Prosecutor to appear in person when I have no doubt he would have made the same statement as he made at the hearing of the appeal. If an adjournment had not been granted and the point had succeeded the result would have been not an order of acquittal but an order dismissing the complaint and thus it would have been left open to the prosecution to institute further proceedings after a valid consent had been obtained. (See Hori Ram Singh v R AIR 1939 PC 43 50).I was fortified in this view by certain observations made by Lord Simonds in the case of Gill v R AIR 1948 PC 128 133. In that case their Lordships were concerned inter alia with the question of whether a sanction to a prosecution given under section 197 of the Indian Criminal Procedure Code was invalid by reason of the necessary facts not having been laid before the sanctioning authority. An inference had been drawn from certain circumstances that the necessary facts had been laid before the sanctioning authority and Lord Simonds observed:—
“It is an inference, which at this late stage of the proceedings cannot properly be challenged, that the same facts were before the sanctioning authority when the sanction was given. If it was desired to raise such a question, that should have been done at the earliest moment when the prosecution could have supported by evidence the inference which even without it can fairly be drawn.”
I would add that I do not think that what I have said is in any way inconsistent with the judgment of the Privy Council in the case of Morarka v R AIR 1948 PC 82. In that case the appellant had been convicted under an Indian statute relating to the control of cotton clothing which provided that no prosecution under it should be instituted without the previous sanction of the Provincial Government concerned, and the Court held that the sanction which had in fact been given was defective. The only material before the Court apparently consisted of the evidence given at the original trial and I fail to see that the decision has any bearing on the question at issue in the case of Rex v Metz 11 Cr App R 164 supra or in the present case.
In this connection, I have had occasion to consider my own judgment in the case of Chong Tuck Loong v Public Prosecutor Perak Cr App No 73/1952 — Unreported, in which I discussed this question of consent under the Prevention of Corruption Ordinance at some length. In that judgment I made the following observations:—
“… if that section (Section 12) is not complied with the Court has no jurisdiction to try offences under the Ordinance, and I do not think it can be said to be complied with unless it is clear either on the face of the proceedings or as a matter of reasonable inference that the Public Prosecutor (or, by reason of section 376 of the Criminal Procedure Code, the Solicitor-General or a duly appointed Deputy Public Prosecutor) has either taken an active part in the prosecution or has consented to the charges brought against the accused after applying his mind at the lowest to the facta probanda forming the material of these charges.”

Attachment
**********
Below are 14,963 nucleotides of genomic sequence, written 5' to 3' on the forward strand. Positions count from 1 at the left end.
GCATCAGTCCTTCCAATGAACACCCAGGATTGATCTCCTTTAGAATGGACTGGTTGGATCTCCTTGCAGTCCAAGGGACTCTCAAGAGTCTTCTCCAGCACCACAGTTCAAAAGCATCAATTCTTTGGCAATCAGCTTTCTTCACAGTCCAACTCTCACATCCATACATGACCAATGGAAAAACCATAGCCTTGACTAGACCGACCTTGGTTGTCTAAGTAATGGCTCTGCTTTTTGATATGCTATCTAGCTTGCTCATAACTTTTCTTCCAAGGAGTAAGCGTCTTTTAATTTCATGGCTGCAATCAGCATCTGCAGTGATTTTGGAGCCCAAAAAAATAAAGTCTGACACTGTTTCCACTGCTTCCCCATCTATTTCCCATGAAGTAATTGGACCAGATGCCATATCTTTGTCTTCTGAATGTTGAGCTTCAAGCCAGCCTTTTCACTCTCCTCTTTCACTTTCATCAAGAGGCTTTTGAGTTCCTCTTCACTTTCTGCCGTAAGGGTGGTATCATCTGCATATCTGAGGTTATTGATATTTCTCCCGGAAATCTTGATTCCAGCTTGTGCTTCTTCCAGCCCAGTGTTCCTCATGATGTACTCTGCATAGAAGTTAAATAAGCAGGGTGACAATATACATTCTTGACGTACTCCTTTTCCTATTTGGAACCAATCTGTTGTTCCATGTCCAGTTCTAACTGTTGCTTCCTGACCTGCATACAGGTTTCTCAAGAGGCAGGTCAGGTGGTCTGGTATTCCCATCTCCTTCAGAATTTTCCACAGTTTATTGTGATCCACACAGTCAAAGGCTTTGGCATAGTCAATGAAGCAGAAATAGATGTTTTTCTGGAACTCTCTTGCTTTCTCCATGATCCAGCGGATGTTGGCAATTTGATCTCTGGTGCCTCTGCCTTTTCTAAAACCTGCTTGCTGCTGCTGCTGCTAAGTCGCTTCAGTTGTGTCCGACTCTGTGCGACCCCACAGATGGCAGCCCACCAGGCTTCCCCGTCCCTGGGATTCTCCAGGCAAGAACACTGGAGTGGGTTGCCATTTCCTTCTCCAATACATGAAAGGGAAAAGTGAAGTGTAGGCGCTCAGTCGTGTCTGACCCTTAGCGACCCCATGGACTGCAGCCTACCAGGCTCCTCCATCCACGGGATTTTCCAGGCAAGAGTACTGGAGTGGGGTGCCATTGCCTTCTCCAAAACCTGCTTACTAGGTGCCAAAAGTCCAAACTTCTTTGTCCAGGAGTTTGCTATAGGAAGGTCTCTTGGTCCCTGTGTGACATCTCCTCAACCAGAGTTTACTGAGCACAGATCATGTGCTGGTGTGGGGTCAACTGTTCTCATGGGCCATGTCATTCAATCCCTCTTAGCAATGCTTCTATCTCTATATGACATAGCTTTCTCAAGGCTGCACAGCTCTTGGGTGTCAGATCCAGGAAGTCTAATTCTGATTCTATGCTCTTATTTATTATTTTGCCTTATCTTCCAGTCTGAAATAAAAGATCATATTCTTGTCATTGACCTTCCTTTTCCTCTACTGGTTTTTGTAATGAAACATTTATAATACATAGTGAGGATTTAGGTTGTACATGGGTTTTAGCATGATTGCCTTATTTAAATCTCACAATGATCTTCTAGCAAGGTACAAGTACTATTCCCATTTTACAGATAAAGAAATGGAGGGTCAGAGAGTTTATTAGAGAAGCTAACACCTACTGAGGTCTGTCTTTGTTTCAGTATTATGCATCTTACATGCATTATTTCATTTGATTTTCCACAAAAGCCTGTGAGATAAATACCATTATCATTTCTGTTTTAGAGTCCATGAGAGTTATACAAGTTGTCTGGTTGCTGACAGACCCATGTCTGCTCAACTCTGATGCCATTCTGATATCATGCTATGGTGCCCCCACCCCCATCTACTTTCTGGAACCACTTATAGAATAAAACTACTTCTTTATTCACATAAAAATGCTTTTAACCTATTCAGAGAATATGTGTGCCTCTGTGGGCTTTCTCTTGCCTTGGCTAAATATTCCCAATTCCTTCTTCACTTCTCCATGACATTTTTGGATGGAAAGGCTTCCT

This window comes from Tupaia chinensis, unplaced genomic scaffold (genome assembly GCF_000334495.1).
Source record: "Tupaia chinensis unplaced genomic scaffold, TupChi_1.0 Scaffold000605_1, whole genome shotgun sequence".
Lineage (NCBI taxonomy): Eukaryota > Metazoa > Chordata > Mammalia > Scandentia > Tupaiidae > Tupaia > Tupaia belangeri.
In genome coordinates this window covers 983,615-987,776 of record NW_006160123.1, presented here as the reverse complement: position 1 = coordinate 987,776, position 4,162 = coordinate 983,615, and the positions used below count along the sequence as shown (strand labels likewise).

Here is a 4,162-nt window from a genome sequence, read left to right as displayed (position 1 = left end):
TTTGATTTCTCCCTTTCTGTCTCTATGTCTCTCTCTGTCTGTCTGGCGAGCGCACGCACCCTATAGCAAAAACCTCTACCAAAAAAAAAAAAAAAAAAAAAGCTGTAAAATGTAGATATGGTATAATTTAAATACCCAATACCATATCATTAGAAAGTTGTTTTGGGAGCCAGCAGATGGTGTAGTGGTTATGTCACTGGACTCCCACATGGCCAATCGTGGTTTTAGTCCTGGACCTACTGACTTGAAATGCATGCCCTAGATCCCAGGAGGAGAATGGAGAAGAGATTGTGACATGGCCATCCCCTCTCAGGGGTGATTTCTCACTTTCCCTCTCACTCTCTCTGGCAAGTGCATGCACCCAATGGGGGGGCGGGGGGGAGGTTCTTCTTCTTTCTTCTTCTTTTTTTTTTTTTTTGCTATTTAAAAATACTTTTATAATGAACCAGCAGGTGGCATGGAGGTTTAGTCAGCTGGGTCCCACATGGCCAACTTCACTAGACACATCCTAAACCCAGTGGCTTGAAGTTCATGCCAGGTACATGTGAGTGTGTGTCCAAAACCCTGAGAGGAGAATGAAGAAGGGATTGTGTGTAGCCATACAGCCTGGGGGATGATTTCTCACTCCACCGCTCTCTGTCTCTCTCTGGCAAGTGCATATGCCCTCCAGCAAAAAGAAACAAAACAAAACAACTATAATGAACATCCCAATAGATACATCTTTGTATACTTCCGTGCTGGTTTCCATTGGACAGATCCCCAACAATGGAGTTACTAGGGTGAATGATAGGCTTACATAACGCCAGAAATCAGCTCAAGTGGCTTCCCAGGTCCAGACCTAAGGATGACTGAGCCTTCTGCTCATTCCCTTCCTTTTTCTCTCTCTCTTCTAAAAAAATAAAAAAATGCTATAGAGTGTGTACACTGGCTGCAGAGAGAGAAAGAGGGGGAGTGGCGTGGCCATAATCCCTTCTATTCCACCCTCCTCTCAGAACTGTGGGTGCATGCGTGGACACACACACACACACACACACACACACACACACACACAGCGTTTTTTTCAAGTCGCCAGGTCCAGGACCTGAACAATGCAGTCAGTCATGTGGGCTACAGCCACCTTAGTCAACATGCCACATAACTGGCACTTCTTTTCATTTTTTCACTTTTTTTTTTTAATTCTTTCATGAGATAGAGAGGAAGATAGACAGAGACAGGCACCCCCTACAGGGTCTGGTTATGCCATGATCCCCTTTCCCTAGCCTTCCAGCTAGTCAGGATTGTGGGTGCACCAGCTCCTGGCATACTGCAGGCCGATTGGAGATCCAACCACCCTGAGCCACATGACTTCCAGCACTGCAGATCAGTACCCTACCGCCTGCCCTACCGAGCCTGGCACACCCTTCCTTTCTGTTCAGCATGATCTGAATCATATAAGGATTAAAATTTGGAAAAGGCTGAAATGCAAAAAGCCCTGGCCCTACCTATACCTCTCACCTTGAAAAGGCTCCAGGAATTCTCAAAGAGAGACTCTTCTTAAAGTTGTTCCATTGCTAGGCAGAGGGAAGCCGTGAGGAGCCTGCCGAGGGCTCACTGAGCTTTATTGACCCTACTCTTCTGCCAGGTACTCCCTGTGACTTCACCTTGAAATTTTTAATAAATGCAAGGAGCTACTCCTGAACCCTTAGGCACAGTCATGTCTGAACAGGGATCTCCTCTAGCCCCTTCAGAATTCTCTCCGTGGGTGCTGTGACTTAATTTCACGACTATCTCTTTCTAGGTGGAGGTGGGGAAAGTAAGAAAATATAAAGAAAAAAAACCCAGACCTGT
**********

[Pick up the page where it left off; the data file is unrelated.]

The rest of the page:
In making these observations I was concerned with the particular facts of the case under appeal and my attention had not been invited to Metz’s case. On further consideration I have come to the conclusion that in making these observations I went too far and that they would more accurately state the law if the words, “either on the face of the proceedings or as a matter of reasonable inference” were omitted.
To avoid misunderstanding and to ensure a full examination of the question, I should say that in my opinion want of consent under section 12 of the Prevention of Corruption Ordinance is not an omission that can be cured by reason of section 422 of the Criminal Procedure Code. On that point to my mind the judgment of the Privy Council in the case of Morarka v R AIR 1948 PC 82, supra, is conclusive. It is true that in that case their Lordships were concerned with section 537 Of the Indian Code which does not contain the specific reference to sanctions which occurs in section 422 of our Code. It is to be noted, however, that until 1923 section 537 of the Indian Code did contain a reference to sanctions required under section 195 of that Code (our section 129) which was repealed in that year. An examination of the Indian decisions prior to 1923 (see the cases set out in the A.I.R. Commentary of the Indian Criminal Procedure Code at Vol. III pp. 2984-5) shows that the Indian Courts consistently held that the reference was only to sanctions required under the Indian section 195 and did not include sanctions under any other statutory provision.
COURT OF APPEAL (Criminal Reference).
S. P. Seenivasagam for the appellant.
L. Talog Davies (Federal Counsel) for the respondent.
This is a Reference under section 34 of the Courts Ordinance. The point for our determination is:—
“Whether the consent of the Public Prosecutor in this case was defective and whether the trial of the appellant was thereby a nullity.”
We are in complete agreement with the very full and clear grounds of judgment delivered by Thomson J., and there is nothing that we can profitably add to what has been said therein. In consequence, we hold that the consent of the Public Prosecutor this case is not defective, and that the trial of the appellant was not a nullity.
We would suggest that difficulties of this kind, which might arise in cases where a consent or sanction is required, could be avoided if the practice were adopted of accompanying every application for a summons or a warrant of arrest with the consent or sanction in writing.